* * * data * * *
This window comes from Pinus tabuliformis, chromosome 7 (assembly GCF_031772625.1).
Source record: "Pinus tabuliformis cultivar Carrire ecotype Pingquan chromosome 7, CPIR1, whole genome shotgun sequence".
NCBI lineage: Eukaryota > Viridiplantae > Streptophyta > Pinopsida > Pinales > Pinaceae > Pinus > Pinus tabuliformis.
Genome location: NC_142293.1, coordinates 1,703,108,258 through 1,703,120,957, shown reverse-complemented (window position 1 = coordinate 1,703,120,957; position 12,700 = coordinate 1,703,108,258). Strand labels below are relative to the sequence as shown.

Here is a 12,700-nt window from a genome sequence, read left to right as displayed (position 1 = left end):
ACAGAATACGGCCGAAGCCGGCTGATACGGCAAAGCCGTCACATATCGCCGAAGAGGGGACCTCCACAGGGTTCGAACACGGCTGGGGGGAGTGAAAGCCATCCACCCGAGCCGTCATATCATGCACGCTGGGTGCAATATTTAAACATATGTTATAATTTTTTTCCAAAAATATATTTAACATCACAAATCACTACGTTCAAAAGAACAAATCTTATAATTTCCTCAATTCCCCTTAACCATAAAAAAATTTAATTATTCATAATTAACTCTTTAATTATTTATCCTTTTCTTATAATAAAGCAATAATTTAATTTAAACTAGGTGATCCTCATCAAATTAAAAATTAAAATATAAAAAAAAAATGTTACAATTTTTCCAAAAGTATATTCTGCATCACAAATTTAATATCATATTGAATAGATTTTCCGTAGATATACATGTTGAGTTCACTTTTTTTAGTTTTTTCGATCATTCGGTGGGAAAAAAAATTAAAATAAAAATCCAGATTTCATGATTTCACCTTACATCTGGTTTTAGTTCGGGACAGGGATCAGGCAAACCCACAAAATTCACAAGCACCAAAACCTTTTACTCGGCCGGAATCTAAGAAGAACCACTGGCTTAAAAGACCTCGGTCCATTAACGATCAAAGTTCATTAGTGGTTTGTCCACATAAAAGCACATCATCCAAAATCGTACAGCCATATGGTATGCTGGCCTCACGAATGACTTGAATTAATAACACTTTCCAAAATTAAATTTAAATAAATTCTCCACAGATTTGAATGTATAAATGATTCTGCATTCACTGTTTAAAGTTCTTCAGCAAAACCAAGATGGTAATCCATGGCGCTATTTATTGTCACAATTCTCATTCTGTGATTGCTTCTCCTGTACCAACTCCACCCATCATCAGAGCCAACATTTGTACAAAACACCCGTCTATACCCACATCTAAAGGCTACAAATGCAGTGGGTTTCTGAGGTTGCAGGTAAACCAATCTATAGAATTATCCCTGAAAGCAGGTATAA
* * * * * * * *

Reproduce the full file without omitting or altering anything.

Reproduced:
This window comes from Pinus tabuliformis, chromosome 7 (assembly GCF_031772625.1).
Source record: "Pinus tabuliformis cultivar Carrire ecotype Pingquan chromosome 7, CPIR1, whole genome shotgun sequence".
NCBI lineage: Eukaryota > Viridiplantae > Streptophyta > Pinopsida > Pinales > Pinaceae > Pinus > Pinus tabuliformis.
Genome location: NC_142293.1, coordinates 1,703,108,258 through 1,703,120,957, shown reverse-complemented (window position 1 = coordinate 1,703,120,957; position 12,700 = coordinate 1,703,108,258). Strand labels below are relative to the sequence as shown.

Here is a 12,700-nt window from a genome sequence, read left to right as displayed (position 1 = left end):
ACAGAATACGGCCGAAGCCGGCTGATACGGCAAAGCCGTCACATATCGCCGAAGAGGGGACCTCCACAGGGTTCGAACACGGCTGGGGGGAGTGAAAGCCATCCACCCGAGCCGTCATATCATGCACGCTGGGTGCAATATTTAAACATATGTTATAATTTTTTTCCAAAAATATATTTAACATCACAAATCACTACGTTCAAAAGAACAAATCTTATAATTTCCTCAATTCCCCTTAACCATAAAAAAATTTAATTATTCATAATTAACTCTTTAATTATTTATCCTTTTCTTATAATAAAGCAATAATTTAATTTAAACTAGGTGATCCTCATCAAATTAAAAATTAAAATATAAAAAAAAAATGTTACAATTTTTCCAAAAGTATATTCTGCATCACAAATTTAATATCATATTGAATAGATTTTCCGTAGATATACATGTTGAGTTCACTTTTTTTAGTTTTTTCGATCATTCGGTGGGAAAAAAAATTAAAATAAAAATCCAGATTTCATGATTTCACCTTACATCTGGTTTTAGTTCGGGACAGGGATCAGGCAAACCCACAAAATTCACAAGCACCAAAACCTTTTACTCGGCCGGAATCTAAGAAGAACCACTGGCTTAAAAGACCTCGGTCCATTAACGATCAAAGTTCATTAGTGGTTTGTCCACATAAAAGCACATCATCCAAAATCGTACAGCCATATGGTATGCTGGCCTCACGAATGACTTGAATTAATAACACTTTCCAAAATTAAATTTAAATAAATTCTCCACAGATTTGAATGTATAAATGATTCTGCATTCACTGTTTAAAGTTCTTCAGCAAAACCAAGATGGTAATCCATGGCGCTATTTATTGTCACAATTCTCATTCTGTGATTGCTTCTCCTGTACCAACTCCACCCATCATCAGAGCCAACATTTGTACAAAACACCCGTCTATACCCACATCTAAAGGCTACAAATGCAGTGGGTTTCTGAGGTTGCAGGTAAACCAATCTATAGAATTATCCCTGAAAGCAGGTATAA